Missouri leaders, legislature rally behind Fort Leonard Wood

ByoMNXfIUAAeBTS-2FORT LEONARD WOOD, Mo. – Hundreds of soldiers and citizens, alike, packed the Nutter Field House here on Monday night as Army leaders sought input from the public and the state’s elected officials about its plan to reduce its domestic presence nationwide.

The numbers at Fort Leonard Wood are dire. As United States Army leaders canvas the nation looking to reduce its workforce by 14 percent from its wartime high of 570,000, this community could lose as many as 5,400 civilian and military jobs directly employed by the military by the end of the decade, said Joseph L. Driskill, executive director of the Leonard Wood Institute.

“The state of Missouri has been and must remain a critical asset to maintaining a strong defense for America,” Gov. Jay Nixon told about 2,000 people gathered here. “Our advantages stand out to make this region and Missouri ideal partners.”

In addition to Nixon, those gathered here were joined Monday evening by both of the state’s U.S. Senators, Democrat Claire McCaskill and Republican Roy Blunt, Attorney General Chris Koster, Secretary of State Jason Kander, state Treasurer Clint Zweifel and U.S. Rep. Vicky Hartzler.

After they finished a brief session in Jefferson City on Monday afternoon, 24 members of the 34 member Missouri Senate and more than 50 members of the state House of Representatives loaded up buses to show their support, too. Earlier in the day, the Senate gave unanimous support to a resolution that would urge the Department of Defense and the state’s congressional delegation to support the state’s military bases.

(Photo: McCaskill Office)

(Photo: McCaskill Office)

U.S. Sen. Claire McCaskill, the second-most senior Democrat on the Senate Armed Services Committee, said the showing of state leaders was strong, but did not amount to the community support for the military installation shown on Monday night.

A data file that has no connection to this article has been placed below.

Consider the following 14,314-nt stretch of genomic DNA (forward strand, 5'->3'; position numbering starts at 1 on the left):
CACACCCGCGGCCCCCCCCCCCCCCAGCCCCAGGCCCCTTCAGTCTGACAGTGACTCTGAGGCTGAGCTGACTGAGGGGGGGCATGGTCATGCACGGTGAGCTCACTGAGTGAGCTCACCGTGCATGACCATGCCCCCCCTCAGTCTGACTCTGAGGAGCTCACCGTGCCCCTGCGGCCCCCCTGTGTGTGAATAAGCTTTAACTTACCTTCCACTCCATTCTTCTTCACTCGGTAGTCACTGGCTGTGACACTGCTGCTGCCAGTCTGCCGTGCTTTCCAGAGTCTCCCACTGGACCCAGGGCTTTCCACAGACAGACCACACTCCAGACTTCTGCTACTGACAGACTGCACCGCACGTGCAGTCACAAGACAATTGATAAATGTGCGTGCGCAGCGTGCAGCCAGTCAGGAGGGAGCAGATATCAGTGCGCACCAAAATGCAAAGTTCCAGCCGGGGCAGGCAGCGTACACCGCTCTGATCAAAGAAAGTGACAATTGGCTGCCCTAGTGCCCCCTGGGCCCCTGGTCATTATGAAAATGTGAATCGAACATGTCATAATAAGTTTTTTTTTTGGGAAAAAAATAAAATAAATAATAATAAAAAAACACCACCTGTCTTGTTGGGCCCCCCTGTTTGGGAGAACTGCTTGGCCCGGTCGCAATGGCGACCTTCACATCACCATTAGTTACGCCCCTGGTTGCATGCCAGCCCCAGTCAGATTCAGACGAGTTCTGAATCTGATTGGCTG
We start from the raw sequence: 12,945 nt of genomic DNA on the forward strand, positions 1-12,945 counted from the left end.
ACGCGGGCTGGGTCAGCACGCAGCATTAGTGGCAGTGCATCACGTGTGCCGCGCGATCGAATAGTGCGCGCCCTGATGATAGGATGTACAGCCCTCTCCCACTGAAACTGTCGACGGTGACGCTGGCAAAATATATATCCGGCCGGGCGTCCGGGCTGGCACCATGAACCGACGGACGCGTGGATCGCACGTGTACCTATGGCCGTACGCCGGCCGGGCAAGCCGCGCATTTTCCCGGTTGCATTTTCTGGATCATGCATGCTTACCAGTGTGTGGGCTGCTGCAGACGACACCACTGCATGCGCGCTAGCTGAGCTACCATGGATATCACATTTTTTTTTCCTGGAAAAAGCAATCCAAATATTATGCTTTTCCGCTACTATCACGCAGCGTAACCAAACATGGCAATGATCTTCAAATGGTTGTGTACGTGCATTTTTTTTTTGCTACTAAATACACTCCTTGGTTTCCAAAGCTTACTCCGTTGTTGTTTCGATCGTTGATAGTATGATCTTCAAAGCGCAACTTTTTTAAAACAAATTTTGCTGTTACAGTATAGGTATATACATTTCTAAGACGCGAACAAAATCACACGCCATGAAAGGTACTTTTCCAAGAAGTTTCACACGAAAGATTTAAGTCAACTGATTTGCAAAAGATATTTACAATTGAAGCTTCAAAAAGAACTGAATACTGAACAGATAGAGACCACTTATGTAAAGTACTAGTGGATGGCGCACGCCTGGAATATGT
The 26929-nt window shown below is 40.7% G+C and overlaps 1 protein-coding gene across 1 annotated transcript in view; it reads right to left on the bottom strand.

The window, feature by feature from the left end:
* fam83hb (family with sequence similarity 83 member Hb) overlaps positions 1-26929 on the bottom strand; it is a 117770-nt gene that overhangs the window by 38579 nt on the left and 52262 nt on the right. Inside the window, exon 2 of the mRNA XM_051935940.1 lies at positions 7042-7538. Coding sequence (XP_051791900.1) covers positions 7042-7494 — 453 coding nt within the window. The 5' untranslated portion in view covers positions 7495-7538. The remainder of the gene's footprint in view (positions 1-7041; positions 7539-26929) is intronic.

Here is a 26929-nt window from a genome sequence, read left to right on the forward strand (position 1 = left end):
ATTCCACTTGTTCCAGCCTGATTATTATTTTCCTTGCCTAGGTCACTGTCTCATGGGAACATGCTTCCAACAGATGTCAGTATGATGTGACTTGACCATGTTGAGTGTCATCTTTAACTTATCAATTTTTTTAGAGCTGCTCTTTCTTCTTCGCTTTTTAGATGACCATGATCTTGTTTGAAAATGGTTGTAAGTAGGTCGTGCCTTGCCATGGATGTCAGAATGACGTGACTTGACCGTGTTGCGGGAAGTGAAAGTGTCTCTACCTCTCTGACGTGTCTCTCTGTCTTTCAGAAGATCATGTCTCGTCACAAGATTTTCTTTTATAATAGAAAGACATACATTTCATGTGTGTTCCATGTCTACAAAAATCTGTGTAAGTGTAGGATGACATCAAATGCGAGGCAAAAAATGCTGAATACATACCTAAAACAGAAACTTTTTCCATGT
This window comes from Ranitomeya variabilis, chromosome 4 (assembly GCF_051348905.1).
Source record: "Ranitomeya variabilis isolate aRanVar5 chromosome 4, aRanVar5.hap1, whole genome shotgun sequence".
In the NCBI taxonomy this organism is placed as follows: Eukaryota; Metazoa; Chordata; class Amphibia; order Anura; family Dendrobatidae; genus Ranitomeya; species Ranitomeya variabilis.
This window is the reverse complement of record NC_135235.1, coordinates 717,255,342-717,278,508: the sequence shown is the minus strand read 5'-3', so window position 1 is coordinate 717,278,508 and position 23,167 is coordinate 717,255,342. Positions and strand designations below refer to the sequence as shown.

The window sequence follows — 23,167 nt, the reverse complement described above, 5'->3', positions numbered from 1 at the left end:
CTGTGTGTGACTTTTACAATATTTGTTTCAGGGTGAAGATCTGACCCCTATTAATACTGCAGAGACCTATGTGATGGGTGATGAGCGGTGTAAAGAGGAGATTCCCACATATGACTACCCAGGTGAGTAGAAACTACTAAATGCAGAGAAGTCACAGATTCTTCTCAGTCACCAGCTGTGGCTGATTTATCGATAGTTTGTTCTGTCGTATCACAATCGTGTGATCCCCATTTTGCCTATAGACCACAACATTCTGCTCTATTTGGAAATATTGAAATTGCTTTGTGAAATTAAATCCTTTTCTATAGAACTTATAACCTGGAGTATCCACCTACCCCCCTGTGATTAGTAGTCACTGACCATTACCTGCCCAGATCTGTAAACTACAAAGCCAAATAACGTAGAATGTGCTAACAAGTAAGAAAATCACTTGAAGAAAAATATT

McCaskill said the automatic budget cuts approved by Congress in 2011 – which both she and Blunt supported – have the ability to “trim our military to dangerous and unacceptable level.” The military needs about $70 billion a year for the next decade to maintain its force, she said.

“We can find some cuts in the $1 trillion discretionary budget and find some revenue to make our tax code more fair,” she said. “That could do it if we could compromise.”

McCaskill – speaking on the eve of the funeral for Missouri State Auditor Tom Schweich – said Monday night was a good time to look at whether to cut the force here “with an auditor’s eye.”

“Fort Leonard Wood has the lowest direct cost of training of all the Army’s training installations,” she said, noting that the cost of maintaining the installation should come second only to strategic location. 

Blunt, in his own remarks, said Fort Leonard Wood offered unique assets not found elsewhere and is not challenged by issues like energy, environment, space or encroachment.

“My goal is to find things that are happening at other places that would better happen at Fort Leonard Wood and bring them here,” he said.

The base is already set to lose 1,200 jobs as the Army continues to deal with the 2011 sequester.

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